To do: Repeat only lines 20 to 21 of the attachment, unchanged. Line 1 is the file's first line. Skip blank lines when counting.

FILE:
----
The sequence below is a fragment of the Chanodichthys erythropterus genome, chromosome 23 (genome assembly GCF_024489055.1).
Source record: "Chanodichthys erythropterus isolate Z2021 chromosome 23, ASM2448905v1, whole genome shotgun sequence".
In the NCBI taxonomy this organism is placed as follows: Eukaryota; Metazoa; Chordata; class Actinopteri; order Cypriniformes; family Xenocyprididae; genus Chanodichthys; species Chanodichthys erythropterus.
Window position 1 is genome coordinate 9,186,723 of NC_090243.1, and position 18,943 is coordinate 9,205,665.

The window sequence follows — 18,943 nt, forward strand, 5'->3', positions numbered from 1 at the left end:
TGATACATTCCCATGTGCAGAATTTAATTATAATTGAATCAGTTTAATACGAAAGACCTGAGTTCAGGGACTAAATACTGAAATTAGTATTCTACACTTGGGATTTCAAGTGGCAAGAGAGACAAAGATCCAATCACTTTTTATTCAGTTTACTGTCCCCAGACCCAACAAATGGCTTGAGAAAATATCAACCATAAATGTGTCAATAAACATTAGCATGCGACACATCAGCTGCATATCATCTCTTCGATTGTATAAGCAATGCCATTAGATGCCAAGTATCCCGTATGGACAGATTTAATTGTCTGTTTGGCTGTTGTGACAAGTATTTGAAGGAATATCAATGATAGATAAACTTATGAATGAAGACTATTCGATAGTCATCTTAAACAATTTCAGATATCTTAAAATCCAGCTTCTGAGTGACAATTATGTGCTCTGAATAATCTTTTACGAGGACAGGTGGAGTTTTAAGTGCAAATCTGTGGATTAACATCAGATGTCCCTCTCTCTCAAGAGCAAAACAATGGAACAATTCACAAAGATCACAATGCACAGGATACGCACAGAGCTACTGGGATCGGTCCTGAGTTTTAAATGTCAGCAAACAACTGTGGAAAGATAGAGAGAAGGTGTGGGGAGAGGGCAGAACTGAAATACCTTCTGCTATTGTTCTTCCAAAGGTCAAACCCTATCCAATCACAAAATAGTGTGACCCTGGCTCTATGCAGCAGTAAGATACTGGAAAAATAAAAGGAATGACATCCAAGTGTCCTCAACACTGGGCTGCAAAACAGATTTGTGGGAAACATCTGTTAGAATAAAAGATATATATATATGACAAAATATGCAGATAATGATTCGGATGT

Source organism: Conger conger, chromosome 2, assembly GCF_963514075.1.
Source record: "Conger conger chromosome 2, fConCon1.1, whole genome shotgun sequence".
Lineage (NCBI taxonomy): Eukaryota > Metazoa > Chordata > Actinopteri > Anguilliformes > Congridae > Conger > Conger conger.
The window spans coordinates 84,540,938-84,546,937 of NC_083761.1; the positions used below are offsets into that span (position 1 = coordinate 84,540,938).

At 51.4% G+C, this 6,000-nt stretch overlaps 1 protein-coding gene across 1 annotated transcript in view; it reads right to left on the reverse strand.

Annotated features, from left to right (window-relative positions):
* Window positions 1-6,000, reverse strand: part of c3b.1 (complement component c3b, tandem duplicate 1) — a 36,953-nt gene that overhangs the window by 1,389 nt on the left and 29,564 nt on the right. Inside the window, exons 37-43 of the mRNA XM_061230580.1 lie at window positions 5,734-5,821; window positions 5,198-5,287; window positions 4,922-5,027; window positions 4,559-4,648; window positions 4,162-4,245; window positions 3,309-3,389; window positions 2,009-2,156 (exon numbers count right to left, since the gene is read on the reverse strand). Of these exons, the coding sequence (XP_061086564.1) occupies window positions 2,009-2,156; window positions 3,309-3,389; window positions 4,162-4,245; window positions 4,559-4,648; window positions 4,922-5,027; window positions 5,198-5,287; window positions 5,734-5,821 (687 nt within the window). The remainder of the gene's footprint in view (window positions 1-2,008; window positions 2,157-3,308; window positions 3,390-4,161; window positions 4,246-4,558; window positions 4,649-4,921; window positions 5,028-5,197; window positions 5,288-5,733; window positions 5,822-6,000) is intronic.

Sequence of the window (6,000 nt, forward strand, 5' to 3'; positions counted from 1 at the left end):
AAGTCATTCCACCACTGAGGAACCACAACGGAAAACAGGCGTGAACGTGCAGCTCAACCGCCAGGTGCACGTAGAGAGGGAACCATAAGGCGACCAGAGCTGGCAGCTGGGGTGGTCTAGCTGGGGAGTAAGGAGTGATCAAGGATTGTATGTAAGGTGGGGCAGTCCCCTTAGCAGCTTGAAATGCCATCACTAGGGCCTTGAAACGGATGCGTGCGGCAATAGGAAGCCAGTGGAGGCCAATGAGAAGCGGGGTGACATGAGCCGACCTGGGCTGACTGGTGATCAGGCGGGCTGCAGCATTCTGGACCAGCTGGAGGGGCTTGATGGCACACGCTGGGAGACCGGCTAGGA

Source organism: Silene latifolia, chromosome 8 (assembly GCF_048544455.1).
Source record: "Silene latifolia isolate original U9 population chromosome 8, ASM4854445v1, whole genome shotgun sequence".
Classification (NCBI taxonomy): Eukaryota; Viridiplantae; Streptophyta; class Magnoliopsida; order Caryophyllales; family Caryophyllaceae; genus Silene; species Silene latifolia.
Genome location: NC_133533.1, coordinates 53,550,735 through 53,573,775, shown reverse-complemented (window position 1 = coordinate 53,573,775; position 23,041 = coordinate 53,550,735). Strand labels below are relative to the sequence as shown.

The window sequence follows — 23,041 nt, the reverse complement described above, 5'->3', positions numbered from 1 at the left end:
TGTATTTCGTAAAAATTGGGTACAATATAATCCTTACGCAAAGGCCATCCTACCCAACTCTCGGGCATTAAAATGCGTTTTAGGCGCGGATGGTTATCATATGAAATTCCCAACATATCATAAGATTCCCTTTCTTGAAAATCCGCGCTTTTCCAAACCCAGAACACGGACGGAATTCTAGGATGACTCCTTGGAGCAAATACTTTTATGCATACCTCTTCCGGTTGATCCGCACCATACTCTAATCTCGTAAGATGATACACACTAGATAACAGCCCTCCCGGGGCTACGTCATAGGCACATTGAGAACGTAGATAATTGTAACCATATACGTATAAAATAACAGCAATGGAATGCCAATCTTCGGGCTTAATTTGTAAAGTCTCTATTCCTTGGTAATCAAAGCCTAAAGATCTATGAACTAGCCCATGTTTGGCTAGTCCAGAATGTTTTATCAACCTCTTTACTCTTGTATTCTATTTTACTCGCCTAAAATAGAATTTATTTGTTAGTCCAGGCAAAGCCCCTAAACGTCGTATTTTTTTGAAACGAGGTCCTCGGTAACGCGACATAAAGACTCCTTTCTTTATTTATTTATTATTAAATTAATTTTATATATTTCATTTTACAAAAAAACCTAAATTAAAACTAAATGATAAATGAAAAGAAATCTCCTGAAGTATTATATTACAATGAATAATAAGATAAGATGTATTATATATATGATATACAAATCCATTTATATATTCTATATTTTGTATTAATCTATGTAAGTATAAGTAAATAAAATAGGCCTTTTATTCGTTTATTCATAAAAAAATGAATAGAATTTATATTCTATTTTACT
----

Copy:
The window sequence follows — 23,041 nt, the reverse complement described above, 5'->3', positions numbered from 1 at the left end:
TGTATTTCGTAAAAATTGGGTACAATATAATCCTTACGCAAAGGCCATCCTACCCAACTCTCGGGCATTAAAATGCGTTTTAGGCGCGGATGGTTATCATATGAAATTCCCAACATATCATAAGATTCCCTTTCTTGAAAATCCGCGCTTTTCCAAACCCAGAACACGGACGGAATTCTAGGATGACTCCTTGGAGCAAATACTTTTATGCATACCTCTTCCGGTTGATCCGCACCATACTCTAATCTCGTAAGATGATACACACTAGATAACAGCCCTCCCGGGGCTACGTCATAGGCACATTGAGAACGTAGATAATTGTAACCATATACGTATAAAATAACAGCAATGGAATGCCAATCTTCGGGCTTAATTTGTAAAGTCTCTATTCCTTGGTAATCAAAGCCTAAAGATCTATGAACTAGCCCATGTTTGGCTAGTCCAGAATGTTTTATCAACCTCTTTACTCTTGTATTCTATTTTACTCGCCTAAAATAGAATTTATTTGTTAGTCCAGGCAAAGCCCCTAAACGTCGTATTTTTTTGAAACGAGGTCCTCGGTAACGCGACATAAAGACTCCTTTCTTTATTTATTTATTATTAAATTAATTTTATATATTTCATTTTACAAAAAAACCTAAATTAAAACTAAATGATAAATGAAAAGAAATCTCCTGAAGTATTATATTACAATGAATAATAAGATAAGATGTATTATATATATGATATACAAATCCATTTATATATTCTATATTTTGTATTAATCTATGTAAGTATAAGTAAATAAAATAGGCCTTTTATTCGTTTATTCATAAAAAAATGAATAGAATTTATATTCTATTTTACT